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There has been a lot written about leadership for the present day, but the world is changing quickly. What worked in the past won't work in the future. We need to know how to prepare leaders who can successfully navigate and guide us through the next decade and beyond.
How is leadership changing, and why? How ready are leaders today for these changes? What should leaders do now? To answer these questions, Jacob Morgan interviewed over 140 CEOs from companies like Unilever, Mastercard, Best Buy, Oracle, Verizon, Kaiser, KPMG, Intercontinental Hotels Group, Yum! Brands, Saint-Gobain, Dominos, Philip Morris International, and over a hundred others. Jacob also partnered with Linkedin to survey almost 14,000 of their members around the globe to see how CEO insights align with employee perspectives.
The majority of the world's top business leaders that Jacob interviewed believe that while some core aspects of leadership will remain the same, such as creating a vision and executing on strategy, leaders of the future will need a new arsenal of skills and mindsets to succeed.
What emerged from all of this research is the most accurate groundbreaking book on the future of leadership, which shares exclusive insights from the world's top CEOs and never before seen research.
What listeners say about The Future LeaderAverage Customer Ratings
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Shallow, superfluous and lacks anything new or insightful. Heard about half of it and gave up. It’s kids stuff. Just throws in some popular concept and jargons - that are bandied about these days - without clear understanding of what they are and how they relate to the topic of LEADERSHIP. Also factual errors at points. Good for management students who want to write a book report on “ future of leadership” but not for genuine practitioners and professionals.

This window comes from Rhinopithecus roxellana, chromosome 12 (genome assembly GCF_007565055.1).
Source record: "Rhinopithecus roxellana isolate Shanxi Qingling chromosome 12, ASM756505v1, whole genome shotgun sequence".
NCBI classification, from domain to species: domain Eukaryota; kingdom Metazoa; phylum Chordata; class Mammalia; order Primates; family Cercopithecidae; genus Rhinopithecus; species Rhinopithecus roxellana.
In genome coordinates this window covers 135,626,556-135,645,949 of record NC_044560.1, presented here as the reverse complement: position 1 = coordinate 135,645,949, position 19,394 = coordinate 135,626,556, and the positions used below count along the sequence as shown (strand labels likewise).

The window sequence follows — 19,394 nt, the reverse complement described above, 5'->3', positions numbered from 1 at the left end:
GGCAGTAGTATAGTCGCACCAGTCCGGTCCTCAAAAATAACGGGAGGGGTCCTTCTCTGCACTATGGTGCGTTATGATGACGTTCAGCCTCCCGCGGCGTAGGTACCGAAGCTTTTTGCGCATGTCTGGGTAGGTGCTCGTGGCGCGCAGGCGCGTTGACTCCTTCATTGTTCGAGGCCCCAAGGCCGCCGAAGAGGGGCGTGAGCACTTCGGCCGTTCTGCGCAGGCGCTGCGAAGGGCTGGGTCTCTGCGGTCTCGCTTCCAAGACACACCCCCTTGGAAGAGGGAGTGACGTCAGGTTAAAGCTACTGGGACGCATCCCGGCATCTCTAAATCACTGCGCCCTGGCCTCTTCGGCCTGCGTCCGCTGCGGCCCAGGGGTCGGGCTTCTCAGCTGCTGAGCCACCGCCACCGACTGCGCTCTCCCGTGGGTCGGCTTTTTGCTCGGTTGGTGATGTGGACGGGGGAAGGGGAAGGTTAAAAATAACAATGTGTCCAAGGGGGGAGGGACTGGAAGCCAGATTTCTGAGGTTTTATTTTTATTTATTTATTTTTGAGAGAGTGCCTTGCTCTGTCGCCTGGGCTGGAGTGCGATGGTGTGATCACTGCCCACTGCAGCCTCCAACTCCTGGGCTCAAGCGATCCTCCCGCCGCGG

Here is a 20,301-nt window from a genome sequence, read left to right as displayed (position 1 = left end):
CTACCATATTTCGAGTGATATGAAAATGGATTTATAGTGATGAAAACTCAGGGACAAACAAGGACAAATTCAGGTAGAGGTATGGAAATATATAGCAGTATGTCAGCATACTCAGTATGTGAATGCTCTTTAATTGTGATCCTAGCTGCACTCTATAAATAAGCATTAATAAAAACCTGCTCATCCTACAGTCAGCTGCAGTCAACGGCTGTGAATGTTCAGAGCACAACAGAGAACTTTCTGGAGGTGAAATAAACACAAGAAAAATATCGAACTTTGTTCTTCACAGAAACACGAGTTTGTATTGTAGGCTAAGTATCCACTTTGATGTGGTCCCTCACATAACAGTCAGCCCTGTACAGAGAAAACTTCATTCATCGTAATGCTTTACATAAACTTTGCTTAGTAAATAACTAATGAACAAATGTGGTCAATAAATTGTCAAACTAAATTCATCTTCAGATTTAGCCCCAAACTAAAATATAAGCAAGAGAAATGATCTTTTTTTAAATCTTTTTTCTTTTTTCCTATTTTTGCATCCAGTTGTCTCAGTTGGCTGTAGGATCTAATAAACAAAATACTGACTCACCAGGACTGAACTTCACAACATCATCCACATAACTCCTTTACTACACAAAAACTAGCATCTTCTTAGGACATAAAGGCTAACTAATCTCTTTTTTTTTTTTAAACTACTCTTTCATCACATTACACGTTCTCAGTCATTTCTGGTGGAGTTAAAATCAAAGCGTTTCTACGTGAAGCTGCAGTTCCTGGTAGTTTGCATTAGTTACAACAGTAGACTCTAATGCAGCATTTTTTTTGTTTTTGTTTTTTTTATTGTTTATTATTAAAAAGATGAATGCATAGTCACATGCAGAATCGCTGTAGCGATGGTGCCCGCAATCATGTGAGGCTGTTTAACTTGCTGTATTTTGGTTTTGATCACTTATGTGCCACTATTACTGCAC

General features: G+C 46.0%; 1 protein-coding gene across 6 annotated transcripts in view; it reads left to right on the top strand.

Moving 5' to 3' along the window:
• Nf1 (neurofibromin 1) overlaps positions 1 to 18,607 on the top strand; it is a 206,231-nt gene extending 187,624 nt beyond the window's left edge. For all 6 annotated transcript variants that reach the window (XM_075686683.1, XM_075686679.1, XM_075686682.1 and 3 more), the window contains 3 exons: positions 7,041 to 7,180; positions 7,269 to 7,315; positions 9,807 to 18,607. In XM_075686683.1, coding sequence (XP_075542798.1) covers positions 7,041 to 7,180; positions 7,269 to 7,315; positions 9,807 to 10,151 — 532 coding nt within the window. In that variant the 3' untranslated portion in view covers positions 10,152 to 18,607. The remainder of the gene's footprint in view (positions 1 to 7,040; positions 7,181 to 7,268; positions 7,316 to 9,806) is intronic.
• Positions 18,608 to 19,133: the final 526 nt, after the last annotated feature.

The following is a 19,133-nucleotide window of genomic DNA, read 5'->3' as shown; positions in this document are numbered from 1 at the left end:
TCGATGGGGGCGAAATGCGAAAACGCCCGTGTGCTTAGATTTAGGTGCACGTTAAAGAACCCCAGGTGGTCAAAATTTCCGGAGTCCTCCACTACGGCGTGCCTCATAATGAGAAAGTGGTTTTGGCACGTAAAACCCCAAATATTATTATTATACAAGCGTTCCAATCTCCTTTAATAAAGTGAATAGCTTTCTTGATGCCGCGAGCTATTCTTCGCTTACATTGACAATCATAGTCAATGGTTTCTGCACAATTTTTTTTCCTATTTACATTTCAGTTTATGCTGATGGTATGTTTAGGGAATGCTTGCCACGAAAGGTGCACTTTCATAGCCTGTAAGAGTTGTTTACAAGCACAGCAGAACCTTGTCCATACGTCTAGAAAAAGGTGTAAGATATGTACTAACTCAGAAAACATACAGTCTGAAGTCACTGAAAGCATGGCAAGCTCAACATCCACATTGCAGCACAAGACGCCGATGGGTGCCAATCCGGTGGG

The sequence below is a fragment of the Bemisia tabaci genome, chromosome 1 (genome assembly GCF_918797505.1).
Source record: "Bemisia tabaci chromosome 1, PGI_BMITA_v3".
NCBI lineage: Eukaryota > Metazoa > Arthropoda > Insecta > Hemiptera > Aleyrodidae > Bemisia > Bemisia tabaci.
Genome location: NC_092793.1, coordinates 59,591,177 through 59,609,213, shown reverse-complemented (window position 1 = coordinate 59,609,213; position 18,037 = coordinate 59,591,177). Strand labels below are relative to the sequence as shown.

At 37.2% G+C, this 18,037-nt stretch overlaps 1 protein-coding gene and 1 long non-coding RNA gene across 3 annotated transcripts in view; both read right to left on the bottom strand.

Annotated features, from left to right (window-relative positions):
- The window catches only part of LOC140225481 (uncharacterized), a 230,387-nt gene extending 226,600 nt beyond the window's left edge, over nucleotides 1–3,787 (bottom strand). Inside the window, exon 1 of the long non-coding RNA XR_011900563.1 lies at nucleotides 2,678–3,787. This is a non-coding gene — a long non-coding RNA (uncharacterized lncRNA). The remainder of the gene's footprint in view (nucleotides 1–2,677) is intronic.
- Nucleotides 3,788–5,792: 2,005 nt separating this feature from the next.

2 people found this helpful
I sure hope the leadership of my company isn't taking anything away from this book. Sophomoric at best. Not much real world advice-- too much theory . Why you would choose to repeatedly reference and quote Marissa Mayer in a leadership book is beyond me.
- Caitlin O.
a must read especially in today's ever changing society. this will truly help set you on the path of becoming the future leader.
Author doesn't talk about himself at all.
Con- Audible version was a struggle to finish. Informative books aren't my preference of go-to reads. I listened to this via Audible.
Less "they" and more "I" would be appreciated.
- Morgan immediately sets out pointing fingers yet not 1 reference to himself, his struggle, experience, inspiration to write this or what his intentions were when he decided to write this book. Let us get to know you, it might actually allow readers to WANT to have an Interest in reading the book.
-Who are you dude ?
Why is what he says any more credible than what any other person says ? Is he a powerful figure in the motivational speaking world ? If so, he should reference himself more often and give himself the time to share what he has learned, built and /or created. So that right there is fallen star. Maybe next time ?
Annoying as an audio book.
-Audible version was a little brutal to my ears.
I would compare the experience to having someone tell you their horrible bosses story for the duration of 12 + chapters. Point being is that if you prefer that experience, go Audible. Otherwise, paper and print this one. Just my opinion.
- Jacob Morgan brings his individual perspective, based on his professional experiences, of engagement and relationships with toxic energies in leadership positions.
- He occasionally highlights strengths of positive leaders, and how these helped them collaborate with others, build teams and share in developing and working towards, a mission and vision.
Overall Morgan did a consistent job of making his intentions known to his reader audience. Like-minded or divided in perspectives, Morgan set out to help ensure that readers hear what he has to say, with the intention of helping them understand his perspective on leadership.
My Truth: I had to read through a few chapters before I intentionally wanted to. Just being real here.
Chapter 11 starts by identifying challenges existing in leaders but he doesn't stop there as I would have expected. At that point I felt he was generalizing one claim, his own, to a larger collective. But I was wrong. Morgan saved the best towards the end..when he shares strategies and solutions.
Strategy and Approach for Motivational engagement from his audience:
Morgan challenges the readiness of his prospective audience. Morgan kept it real and it gave me a really good idea of what his intention was when he wrote the book, and wanted to.
I'm Pooja and I wrote this.